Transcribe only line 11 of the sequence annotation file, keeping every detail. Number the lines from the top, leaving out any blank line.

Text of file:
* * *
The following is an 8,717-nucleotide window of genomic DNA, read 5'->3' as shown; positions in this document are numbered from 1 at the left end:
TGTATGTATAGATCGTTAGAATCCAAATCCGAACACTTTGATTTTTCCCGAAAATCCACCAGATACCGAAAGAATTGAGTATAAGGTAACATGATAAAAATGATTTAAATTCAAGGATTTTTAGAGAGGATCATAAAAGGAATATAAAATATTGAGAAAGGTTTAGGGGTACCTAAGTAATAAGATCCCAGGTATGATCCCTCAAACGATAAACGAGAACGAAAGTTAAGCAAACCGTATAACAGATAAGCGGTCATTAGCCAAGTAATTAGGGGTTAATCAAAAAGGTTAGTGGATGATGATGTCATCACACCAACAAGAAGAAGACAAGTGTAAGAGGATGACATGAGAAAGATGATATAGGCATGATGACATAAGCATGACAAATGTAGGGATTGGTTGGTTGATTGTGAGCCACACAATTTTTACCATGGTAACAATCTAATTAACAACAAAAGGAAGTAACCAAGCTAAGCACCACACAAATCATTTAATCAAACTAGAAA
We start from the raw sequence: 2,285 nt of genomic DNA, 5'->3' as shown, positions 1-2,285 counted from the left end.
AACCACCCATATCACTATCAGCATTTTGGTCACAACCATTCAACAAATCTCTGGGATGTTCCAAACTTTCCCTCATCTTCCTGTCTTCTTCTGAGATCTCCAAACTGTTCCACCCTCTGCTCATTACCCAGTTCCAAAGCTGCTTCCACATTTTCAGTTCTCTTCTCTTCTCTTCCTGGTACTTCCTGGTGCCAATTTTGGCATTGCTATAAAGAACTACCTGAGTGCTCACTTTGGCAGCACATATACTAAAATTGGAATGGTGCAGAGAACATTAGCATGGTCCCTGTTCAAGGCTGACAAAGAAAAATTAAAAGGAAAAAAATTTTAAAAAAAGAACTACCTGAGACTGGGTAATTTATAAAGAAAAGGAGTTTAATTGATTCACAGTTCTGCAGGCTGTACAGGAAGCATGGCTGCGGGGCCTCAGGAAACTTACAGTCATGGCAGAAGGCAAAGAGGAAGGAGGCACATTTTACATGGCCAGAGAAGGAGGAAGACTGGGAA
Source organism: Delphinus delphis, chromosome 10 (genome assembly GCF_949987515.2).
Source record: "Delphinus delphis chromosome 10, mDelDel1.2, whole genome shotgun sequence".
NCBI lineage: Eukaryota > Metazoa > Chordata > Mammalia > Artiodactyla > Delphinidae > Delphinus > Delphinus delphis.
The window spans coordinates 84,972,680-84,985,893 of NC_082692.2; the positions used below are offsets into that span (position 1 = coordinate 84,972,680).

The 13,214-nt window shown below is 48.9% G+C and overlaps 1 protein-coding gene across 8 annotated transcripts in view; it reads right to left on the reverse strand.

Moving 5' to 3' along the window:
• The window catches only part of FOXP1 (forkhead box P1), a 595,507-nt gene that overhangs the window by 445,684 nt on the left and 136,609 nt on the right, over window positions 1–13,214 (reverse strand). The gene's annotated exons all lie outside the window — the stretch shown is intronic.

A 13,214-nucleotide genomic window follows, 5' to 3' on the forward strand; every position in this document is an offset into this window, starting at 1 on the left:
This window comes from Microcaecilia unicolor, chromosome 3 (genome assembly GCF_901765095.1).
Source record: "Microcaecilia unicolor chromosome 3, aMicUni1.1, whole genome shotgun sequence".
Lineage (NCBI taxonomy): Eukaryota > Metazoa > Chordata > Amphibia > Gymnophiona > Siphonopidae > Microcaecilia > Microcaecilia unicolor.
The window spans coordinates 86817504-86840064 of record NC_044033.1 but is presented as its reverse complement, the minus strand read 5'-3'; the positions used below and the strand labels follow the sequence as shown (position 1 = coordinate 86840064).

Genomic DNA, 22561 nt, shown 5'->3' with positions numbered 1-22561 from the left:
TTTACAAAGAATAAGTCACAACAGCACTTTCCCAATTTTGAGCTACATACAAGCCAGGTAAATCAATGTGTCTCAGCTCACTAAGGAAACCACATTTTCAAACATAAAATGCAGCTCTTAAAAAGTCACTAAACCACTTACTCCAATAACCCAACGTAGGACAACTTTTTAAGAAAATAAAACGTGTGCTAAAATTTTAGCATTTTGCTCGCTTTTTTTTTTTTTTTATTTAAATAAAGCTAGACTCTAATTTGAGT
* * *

• The window catches only part of FOXP1 (forkhead box P1), a 595,507-nt gene that overhangs the window by 445,684 nt on the left and 136,609 nt on the right, over window positions 1–13,214 (reverse strand). The gene's annotated exons all lie outside the window — the stretch shown is intronic.